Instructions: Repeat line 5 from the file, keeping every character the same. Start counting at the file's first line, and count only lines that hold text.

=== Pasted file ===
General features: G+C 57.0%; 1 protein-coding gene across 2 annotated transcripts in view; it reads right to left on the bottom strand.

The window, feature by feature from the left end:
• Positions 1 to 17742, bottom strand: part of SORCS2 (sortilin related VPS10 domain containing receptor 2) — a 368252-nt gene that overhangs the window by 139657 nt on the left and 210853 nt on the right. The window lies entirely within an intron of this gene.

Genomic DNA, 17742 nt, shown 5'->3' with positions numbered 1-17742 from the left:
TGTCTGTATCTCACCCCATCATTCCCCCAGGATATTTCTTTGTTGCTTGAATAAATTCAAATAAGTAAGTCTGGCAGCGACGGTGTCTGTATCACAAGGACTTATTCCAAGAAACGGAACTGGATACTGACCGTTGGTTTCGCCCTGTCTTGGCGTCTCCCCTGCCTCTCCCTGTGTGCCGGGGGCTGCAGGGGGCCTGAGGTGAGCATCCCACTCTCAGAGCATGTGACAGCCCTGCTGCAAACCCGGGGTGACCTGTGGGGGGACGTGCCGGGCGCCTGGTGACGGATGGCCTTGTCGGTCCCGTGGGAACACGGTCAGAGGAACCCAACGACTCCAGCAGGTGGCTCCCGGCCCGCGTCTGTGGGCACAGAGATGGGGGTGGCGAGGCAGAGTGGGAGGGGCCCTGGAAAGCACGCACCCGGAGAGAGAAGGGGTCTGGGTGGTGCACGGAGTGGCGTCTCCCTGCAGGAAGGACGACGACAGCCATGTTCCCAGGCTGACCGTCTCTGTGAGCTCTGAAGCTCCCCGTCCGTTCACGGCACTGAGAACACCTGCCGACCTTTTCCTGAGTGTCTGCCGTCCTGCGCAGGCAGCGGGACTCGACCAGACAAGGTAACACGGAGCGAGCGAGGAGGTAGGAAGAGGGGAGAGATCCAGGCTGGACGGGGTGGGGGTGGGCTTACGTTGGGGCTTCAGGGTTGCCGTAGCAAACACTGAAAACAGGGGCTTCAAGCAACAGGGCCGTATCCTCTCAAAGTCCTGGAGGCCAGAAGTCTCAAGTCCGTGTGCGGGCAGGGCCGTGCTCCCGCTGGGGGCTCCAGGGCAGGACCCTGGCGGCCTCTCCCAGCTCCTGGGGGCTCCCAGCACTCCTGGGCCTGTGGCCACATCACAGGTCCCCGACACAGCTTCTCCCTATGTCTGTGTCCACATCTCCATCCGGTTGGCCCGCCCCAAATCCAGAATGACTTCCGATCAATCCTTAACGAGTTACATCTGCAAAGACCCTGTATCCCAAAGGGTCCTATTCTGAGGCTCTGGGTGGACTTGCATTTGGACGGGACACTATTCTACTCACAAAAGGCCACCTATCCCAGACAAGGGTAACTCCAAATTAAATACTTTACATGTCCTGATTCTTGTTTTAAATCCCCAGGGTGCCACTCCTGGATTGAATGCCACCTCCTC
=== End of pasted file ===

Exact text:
TGTCTGTATCTCACCCCATCATTCCCCCAGGATATTTCTTTGTTGCTTGAATAAATTCAAATAAGTAAGTCTGGCAGCGACGGTGTCTGTATCACAAGGACTTATTCCAAGAAACGGAACTGGATACTGACCGTTGGTTTCGCCCTGTCTTGGCGTCTCCCCTGCCTCTCCCTGTGTGCCGGGGGCTGCAGGGGGCCTGAGGTGAGCATCCCACTCTCAGAGCATGTGACAGCCCTGCTGCAAACCCGGGGTGACCTGTGGGGGGACGTGCCGGGCGCCTGGTGACGGATGGCCTTGTCGGTCCCGTGGGAACACGGTCAGAGGAACCCAACGACTCCAGCAGGTGGCTCCCGGCCCGCGTCTGTGGGCACAGAGATGGGGGTGGCGAGGCAGAGTGGGAGGGGCCCTGGAAAGCACGCACCCGGAGAGAGAAGGGGTCTGGGTGGTGCACGGAGTGGCGTCTCCCTGCAGGAAGGACGACGACAGCCATGTTCCCAGGCTGACCGTCTCTGTGAGCTCTGAAGCTCCCCGTCCGTTCACGGCACTGAGAACACCTGCCGACCTTTTCCTGAGTGTCTGCCGTCCTGCGCAGGCAGCGGGACTCGACCAGACAAGGTAACACGGAGCGAGCGAGGAGGTAGGAAGAGGGGAGAGATCCAGGCTGGACGGGGTGGGGGTGGGCTTACGTTGGGGCTTCAGGGTTGCCGTAGCAAACACTGAAAACAGGGGCTTCAAGCAACAGGGCCGTATCCTCTCAAAGTCCTGGAGGCCAGAAGTCTCAAGTCCGTGTGCGGGCAGGGCCGTGCTCCCGCTGGGGGCTCCAGGGCAGGACCCTGGCGGCCTCTCCCAGCTCCTGGGGGCTCCCAGCACTCCTGGGCCTGTGGCCACATCACAGGTCCCCGACACAGCTTCTCCCTATGTCTGTGTCCACATCTCCATCCGGTTGGCCCGCCCCAAATCCAGAATGACTTCCGATCAATCCTTAACGAGTTACATCTGCAAAGACCCTGTATCCCAAAGGGTCCTATTCTGAGGCTCTGGGTGGACTTGCATTTGGACGGGACACTATTCTACTCACAAAAGGCCACCTATCCCAGACAAGGGTAACTCCAAATTAAATACTTTACATGTCCTGATTCTTGTTTTAAATCCCCAGGGTGCCACTCCTGGATTGAATGCCACCTCCTC